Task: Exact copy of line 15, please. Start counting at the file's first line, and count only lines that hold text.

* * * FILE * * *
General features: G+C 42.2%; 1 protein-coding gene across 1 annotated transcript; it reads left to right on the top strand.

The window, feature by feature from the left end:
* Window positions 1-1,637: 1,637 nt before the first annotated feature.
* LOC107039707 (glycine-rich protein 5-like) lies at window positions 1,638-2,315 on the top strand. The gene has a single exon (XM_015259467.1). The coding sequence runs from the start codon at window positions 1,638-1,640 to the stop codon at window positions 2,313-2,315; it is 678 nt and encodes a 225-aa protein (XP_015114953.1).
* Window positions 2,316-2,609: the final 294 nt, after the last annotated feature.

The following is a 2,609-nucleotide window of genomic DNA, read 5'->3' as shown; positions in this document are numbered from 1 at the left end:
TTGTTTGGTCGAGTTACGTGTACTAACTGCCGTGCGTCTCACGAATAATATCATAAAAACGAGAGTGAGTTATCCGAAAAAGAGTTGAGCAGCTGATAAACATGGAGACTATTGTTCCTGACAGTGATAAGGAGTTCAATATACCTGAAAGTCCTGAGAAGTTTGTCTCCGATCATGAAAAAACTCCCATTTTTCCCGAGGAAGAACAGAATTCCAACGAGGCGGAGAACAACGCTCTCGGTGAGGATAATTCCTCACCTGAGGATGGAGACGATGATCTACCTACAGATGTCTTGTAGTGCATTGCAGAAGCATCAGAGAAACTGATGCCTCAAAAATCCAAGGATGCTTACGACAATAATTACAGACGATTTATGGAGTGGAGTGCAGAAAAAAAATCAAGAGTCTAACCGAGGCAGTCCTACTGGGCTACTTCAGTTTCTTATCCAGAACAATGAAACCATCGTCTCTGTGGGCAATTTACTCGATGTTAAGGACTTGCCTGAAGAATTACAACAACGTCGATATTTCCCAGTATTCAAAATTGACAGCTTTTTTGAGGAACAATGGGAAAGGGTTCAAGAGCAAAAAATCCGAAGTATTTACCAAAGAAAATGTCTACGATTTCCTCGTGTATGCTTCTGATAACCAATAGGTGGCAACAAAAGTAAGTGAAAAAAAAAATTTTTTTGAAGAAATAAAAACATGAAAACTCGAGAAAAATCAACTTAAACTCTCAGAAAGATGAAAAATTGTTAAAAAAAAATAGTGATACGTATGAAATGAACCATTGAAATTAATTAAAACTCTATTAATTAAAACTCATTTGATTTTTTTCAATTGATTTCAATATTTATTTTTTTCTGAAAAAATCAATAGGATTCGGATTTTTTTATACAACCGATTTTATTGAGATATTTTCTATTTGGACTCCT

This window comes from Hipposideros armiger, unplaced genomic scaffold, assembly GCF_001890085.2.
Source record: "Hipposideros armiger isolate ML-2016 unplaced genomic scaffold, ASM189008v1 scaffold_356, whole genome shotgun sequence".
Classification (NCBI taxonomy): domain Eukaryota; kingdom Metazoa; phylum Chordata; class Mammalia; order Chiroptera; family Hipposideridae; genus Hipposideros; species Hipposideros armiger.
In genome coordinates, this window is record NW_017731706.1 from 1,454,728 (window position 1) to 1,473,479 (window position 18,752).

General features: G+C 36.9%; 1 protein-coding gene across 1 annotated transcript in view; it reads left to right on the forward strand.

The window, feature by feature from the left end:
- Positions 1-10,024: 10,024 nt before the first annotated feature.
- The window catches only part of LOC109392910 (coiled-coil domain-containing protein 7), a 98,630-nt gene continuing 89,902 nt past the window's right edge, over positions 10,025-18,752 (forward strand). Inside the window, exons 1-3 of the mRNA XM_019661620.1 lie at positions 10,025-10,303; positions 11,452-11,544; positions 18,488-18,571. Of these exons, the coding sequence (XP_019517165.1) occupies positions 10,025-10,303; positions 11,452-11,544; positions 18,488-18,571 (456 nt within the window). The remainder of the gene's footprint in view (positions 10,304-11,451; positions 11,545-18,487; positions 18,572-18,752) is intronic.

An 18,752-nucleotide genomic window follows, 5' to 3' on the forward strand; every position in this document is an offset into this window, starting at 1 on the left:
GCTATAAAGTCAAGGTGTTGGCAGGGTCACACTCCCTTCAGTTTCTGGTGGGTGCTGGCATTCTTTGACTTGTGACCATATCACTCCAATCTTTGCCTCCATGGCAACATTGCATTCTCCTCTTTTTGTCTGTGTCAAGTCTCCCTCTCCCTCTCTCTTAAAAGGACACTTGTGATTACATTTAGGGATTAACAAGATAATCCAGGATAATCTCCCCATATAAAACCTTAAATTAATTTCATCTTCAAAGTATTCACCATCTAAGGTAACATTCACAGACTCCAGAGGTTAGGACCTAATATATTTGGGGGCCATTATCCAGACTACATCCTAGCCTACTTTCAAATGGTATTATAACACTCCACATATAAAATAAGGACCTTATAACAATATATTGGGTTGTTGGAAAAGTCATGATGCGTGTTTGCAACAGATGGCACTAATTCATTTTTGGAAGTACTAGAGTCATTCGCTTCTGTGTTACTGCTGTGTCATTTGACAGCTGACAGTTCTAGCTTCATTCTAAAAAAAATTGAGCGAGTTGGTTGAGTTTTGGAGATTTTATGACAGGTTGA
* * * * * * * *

- The window catches only part of LOC109392910 (coiled-coil domain-containing protein 7), a 98,630-nt gene continuing 89,902 nt past the window's right edge, over positions 10,025-18,752 (forward strand). Inside the window, exons 1-3 of the mRNA XM_019661620.1 lie at positions 10,025-10,303; positions 11,452-11,544; positions 18,488-18,571. Of these exons, the coding sequence (XP_019517165.1) occupies positions 10,025-10,303; positions 11,452-11,544; positions 18,488-18,571 (456 nt within the window). The remainder of the gene's footprint in view (positions 10,304-11,451; positions 11,545-18,487; positions 18,572-18,752) is intronic.